22, Jan 2023
Contradictions between Turkey and Europe threaten to turn into war

Against the backdrop of the Ukrainian crisis, Europe risks a new hot spot on its periphery, this time at its southern borders: the foreign minister of Northern Cyprus, Tahsin Ertuğruloglu, recently delivered no less than an ultimatum to the UN.

“The hospitality is over. Either they sign the agreement (on the presence of a peacekeeping contingent. – Ed.), or they leave. We have decided to give the UN another month. It is not for the Greek Cypriot government to agree to the presence of a mission in the north – we should do that,” he said.

The mission was set up in 1974 after a coup in the island, supported by Greece, and the entry of Turkish troops in northern Cyprus. Nine years after that, the Turkish Republic of Northern Cyprus was proclaimed with Ankara’s support.

In the mid-noughties, the UN was actively trying to find a peaceful solution and even proposed the Kofi Annan plan, which envisaged the creation of a single state with two autonomies. The Turkish population supported it, but the Greeks were against it.

It might seem that the rhetoric of Ertugruloglu shows that Turkey, through Northern Cyprus, is trying to raise the degree of tension in its relations with its NATO partners, but such a conclusion would not be quite fair.

The fact is that the reason for another aggravation was the US decision to lift the embargo on supplies of heavy weapons to Cyprus, which was announced by US Secretary of State Ned Price in mid-September. Interestingly, Congress supported such a move back in 2019 – Washington feared a possible rapprochement between Nicosia and Moscow after the agreement signed in 2015, which opened the Russian navy access to ports in Cyprus. Seven years ago, this was especially important against the backdrop of the Russian military operation in Syria. However, in March of this year, Cyprus withdrew the permission.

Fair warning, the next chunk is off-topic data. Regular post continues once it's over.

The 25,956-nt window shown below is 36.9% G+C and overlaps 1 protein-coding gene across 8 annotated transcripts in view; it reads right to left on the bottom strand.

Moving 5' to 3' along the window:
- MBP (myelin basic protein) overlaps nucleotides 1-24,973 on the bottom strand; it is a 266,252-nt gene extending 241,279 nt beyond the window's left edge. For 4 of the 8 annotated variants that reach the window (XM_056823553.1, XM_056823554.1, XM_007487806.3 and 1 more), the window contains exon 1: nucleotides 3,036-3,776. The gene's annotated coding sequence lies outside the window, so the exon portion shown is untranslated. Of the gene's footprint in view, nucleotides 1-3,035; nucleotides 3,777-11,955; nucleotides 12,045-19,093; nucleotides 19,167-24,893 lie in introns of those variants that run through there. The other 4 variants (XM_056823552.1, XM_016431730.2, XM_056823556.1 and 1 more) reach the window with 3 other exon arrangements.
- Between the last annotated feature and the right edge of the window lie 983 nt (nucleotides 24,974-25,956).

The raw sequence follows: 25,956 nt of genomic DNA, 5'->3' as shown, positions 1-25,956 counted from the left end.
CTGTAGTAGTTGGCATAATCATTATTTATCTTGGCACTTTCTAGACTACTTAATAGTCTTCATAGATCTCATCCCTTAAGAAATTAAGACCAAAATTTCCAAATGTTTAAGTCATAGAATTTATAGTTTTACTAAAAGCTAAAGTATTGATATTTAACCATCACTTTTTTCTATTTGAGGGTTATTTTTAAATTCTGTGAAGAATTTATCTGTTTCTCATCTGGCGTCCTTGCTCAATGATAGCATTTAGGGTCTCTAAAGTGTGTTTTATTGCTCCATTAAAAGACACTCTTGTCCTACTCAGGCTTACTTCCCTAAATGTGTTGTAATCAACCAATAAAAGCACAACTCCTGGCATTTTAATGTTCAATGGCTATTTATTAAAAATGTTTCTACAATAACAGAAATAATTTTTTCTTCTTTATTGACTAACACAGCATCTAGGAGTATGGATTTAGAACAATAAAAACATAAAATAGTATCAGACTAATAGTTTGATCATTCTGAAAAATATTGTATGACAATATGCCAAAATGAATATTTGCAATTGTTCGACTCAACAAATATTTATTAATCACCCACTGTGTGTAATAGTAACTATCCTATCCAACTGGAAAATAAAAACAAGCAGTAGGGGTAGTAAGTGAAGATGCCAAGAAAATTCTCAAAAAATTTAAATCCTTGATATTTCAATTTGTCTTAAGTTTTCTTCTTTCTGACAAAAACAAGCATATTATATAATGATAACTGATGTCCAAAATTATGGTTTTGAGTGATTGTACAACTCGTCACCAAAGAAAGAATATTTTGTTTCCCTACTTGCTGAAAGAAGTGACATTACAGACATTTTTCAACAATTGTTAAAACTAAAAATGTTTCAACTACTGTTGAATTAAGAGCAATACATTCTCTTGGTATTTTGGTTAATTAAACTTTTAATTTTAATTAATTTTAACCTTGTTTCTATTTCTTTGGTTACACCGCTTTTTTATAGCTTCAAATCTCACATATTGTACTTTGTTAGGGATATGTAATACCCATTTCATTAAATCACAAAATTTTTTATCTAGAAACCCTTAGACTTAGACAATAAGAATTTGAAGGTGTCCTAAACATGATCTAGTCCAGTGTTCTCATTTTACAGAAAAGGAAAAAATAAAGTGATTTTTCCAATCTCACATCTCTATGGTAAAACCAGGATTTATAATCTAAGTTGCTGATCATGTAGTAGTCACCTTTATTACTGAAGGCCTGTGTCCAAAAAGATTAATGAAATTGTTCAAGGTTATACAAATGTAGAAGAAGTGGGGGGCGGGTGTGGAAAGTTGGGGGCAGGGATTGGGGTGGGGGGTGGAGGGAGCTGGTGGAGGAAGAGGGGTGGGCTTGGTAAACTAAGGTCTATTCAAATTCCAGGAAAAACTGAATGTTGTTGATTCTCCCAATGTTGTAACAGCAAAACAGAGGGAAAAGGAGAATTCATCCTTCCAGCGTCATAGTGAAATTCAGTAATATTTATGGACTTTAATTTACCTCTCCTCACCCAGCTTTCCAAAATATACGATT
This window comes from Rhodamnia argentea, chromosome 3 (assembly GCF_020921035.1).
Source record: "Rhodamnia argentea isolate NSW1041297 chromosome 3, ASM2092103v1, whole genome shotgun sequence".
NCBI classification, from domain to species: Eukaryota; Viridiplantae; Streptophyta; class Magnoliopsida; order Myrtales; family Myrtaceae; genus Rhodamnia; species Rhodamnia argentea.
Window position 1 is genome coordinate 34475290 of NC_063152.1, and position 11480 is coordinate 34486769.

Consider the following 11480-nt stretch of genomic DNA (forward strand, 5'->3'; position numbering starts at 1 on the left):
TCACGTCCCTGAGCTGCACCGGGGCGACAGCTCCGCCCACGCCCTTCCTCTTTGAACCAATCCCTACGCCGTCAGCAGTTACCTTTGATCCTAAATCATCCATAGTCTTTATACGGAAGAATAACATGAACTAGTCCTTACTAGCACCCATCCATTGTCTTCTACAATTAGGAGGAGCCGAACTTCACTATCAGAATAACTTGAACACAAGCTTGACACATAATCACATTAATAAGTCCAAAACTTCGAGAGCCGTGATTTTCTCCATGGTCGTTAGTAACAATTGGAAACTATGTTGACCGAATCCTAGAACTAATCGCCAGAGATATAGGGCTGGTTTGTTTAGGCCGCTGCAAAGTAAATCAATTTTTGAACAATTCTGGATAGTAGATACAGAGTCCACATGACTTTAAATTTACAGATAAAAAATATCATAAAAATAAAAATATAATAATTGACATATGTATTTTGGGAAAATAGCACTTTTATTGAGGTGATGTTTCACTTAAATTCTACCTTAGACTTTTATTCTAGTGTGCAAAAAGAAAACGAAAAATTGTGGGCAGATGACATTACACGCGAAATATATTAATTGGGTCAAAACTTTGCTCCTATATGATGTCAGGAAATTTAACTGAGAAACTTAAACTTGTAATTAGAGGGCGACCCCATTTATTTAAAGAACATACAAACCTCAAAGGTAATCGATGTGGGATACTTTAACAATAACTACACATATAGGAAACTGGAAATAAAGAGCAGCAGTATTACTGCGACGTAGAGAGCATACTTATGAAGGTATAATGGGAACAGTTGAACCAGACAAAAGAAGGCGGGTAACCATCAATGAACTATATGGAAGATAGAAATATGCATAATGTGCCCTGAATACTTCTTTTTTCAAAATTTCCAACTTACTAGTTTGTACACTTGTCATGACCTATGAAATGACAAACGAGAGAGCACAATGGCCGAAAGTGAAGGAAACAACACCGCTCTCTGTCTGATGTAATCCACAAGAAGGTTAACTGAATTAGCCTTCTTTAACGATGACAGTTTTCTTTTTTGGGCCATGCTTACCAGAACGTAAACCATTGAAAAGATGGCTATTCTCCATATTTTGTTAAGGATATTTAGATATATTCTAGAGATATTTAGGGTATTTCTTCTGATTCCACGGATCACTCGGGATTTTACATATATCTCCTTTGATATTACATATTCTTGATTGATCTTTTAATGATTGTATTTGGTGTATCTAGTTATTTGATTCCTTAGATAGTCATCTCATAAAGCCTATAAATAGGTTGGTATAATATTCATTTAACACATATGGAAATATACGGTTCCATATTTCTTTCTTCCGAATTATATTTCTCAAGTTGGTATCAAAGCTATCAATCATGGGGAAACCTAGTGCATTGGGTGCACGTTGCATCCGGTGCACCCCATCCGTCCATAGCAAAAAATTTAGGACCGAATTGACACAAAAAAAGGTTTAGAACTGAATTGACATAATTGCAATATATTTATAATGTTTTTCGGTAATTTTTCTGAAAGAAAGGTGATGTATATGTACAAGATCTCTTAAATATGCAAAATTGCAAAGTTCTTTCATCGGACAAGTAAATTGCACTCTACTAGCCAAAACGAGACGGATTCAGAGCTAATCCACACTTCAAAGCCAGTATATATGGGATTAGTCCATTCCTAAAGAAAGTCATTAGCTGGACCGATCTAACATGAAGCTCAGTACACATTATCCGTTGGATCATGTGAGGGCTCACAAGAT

Ankara did not ignore Washington’s decision to resume arms deliveries to Cypriots. Turkish authorities reacted in the same way: the day before, Recep Tayyip Erdogan said that Turkish drones had already been deployed in the territory controlled by the TRNC.

At the same time, we should not forget about Greece as a party to the confrontation. Its involvement is not limited to support for Nicosia – in parallel with the escalation in Cyprus, the dispute between Athens and Ankara over the Aegean Sea islands is becoming more and more acute. Against this backdrop, joint exercises of the Greek and French fleets began there in late September.

The day before Erdogan said that the deployment of Greek troops to the east of the country and the islands, as well as the naval maneuvers, did not have military significance for Ankara because Turkey has many times more power than Greece.
Thus, Ankara finds itself in a clash with three NATO allies at once: Washington, Paris and Brussels.

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